The Papal Ass and the Monk’s Calf were among the most popular caricatures of the Reformation era. They illustrate a satirical broadsheet edited by Luther and Melanchthon in 1523 that attacked the papacy and the excesses of the monks. Deformities were regarded as warnings from God and harbingers of approaching disaster. Illustrations of them satisfied the curiosity and sensationalism of the population. The authors took advantage of these when Melanchthon connected a monster supposedly found dead in the Tiber in 1496 to the pope, while Luther interpreted a calf born in Saxony with a tonsure-like malformation on its head as a member of an order, apparently after he had been denigrated himself by a similar depiction. Numerous reprints and copies of these woodcuts testify to the effectiveness of these designs.


  • Title: Papal Ass
  • Creator: Workshop of Lucas Cranach the Elder
  • Date Created: 1523
  • Physical Dimensions: image: 14.6 × 10.5 cm, sheet: 20.9 × 14.6 cm
  • Technique and Material: Woodcut
  • Provenance: Acquired in 1900 from G. Hess, Munich
  • Museum: Staatliche Kunstsammlungen Dresden, Kupferstich-Kabinett
  • Inv.-No.: A 1900–662
  • ISIL-No.: DE-MUS-845516
  • External Link: http://www.skd.museum/de/museen-institutionen/residenzschloss/kupferstich-kabinett/
  • Copyright: Photo © Staatliche Kunstsammlungen Dresden, Kupferstich-Kabinett/ Andreas Diesend; Text © Renaissance and Reformation: German Art in the Age of Dürer and Cranach, A Cooperation of the Los Angeles County Museum of Art, the Staatliche Museen zu Berlin, the Staatliche Kunstsammlungen Dresden, and the Bayerische Staatsgemäldesammlungen München, Catalogue of the Exhibition at the Los Angeles County Museum of Art, Nov 20, 2016 – March 26, 2017, Munich: Prestel, 2016; cat. no. 40 / Claudia Schnitzer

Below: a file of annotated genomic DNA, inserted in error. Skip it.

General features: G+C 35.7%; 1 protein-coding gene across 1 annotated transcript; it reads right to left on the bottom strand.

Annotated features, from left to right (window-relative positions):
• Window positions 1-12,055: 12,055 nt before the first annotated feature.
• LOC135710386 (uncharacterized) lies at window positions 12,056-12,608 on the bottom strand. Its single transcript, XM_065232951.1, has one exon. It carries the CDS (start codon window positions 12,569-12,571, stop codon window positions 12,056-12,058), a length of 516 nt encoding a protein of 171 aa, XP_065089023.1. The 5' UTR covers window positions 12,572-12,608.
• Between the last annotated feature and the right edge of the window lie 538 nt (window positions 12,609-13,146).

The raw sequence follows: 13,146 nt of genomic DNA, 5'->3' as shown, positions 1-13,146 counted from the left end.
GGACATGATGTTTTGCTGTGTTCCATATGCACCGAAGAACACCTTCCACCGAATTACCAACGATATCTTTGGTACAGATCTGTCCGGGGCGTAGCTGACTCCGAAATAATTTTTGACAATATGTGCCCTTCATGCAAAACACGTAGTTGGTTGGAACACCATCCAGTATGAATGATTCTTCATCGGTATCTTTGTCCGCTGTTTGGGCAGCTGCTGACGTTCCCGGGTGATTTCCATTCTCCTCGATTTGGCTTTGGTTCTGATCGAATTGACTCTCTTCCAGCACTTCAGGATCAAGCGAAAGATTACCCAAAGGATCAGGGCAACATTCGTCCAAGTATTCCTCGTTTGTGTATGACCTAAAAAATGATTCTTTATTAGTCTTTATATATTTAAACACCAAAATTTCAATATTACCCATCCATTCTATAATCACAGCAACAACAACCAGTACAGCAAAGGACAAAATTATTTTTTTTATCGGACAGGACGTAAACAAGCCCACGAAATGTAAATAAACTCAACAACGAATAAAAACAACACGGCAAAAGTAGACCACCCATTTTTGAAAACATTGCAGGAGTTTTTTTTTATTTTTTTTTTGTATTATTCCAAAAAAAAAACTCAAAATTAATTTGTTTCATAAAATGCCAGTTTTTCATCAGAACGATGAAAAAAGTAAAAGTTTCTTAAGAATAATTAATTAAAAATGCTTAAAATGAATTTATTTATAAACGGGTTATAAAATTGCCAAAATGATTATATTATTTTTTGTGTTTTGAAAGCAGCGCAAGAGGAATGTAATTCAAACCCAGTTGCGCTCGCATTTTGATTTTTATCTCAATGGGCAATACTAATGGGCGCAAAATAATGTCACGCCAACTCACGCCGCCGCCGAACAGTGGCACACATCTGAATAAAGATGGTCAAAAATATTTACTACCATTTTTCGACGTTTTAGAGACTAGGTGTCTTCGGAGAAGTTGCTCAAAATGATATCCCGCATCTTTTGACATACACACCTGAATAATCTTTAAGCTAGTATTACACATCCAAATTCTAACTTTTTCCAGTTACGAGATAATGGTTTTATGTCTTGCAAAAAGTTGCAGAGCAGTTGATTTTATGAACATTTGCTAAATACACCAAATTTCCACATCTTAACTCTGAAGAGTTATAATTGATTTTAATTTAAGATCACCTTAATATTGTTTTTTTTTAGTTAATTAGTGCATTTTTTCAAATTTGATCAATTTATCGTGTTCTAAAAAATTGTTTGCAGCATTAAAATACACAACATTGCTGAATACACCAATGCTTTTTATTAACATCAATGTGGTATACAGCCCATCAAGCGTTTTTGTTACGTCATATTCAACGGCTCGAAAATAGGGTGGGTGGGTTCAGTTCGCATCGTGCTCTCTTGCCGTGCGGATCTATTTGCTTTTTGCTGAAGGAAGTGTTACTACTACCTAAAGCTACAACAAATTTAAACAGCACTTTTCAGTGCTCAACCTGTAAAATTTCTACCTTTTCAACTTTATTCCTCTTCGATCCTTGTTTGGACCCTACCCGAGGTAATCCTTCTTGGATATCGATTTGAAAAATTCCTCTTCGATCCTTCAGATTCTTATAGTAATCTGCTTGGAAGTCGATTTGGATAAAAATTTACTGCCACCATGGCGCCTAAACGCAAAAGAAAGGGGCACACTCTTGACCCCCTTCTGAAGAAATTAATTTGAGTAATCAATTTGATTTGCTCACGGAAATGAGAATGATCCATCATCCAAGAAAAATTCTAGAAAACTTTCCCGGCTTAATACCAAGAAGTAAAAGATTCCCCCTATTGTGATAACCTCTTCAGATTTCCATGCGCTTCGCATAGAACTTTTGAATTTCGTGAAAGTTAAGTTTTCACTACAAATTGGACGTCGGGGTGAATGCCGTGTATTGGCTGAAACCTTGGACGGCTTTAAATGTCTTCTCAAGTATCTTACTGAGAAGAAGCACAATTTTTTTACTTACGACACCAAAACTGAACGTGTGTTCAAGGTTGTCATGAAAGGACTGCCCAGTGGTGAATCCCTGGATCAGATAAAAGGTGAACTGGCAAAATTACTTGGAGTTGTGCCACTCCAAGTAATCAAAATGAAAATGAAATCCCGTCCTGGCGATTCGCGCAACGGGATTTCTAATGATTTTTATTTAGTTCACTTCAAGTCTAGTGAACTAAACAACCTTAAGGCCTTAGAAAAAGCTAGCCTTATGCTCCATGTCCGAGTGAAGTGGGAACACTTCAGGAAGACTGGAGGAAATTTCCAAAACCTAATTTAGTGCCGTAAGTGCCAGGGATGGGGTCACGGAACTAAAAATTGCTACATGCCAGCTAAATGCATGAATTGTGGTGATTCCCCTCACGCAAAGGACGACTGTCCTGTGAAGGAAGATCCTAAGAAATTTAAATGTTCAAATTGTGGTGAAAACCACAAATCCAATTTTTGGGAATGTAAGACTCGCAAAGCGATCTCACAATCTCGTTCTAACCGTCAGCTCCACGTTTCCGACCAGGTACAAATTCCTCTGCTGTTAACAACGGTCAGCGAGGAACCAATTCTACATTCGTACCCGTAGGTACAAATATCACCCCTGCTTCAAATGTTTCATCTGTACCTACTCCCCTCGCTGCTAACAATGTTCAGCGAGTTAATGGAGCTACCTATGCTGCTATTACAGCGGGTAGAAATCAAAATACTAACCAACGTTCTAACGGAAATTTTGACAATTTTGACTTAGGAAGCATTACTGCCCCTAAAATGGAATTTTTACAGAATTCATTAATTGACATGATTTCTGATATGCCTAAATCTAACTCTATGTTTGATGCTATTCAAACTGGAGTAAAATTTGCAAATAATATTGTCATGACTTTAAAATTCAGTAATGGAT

• Catalogue: https://prestelpublishing.randomhouse.de/book/Renaissance-and-Reformation/Stephanie-Buck/Prestel-com/e504919.rhd
  • Artist Dates: 1472 Kronach–1553 Weimar
  • Artist Biography: Cranach, whose name derived from his birthplace, Kronach, was presumably trained by his father. Around 1502 Cranach was staying in Vienna, where he produced his first documented works. In 1504 Elector Frederick the Wise of Saxony called him to his court in Wittenberg, where Cranach would head a very large, extremely productive workshop. The Cranach factory was active in prints as well as paintings. His many portraits of Martin Luther—the Cranach and Luther families were close friends—and his altarpieces with decidedly Reformist programs made Cranach and his memorable style the epitome of Protestant visual culture. Nevertheless, Cranach was also active for Luther’s adversaries, such as Cardinal Albrecht of Brandenburg.

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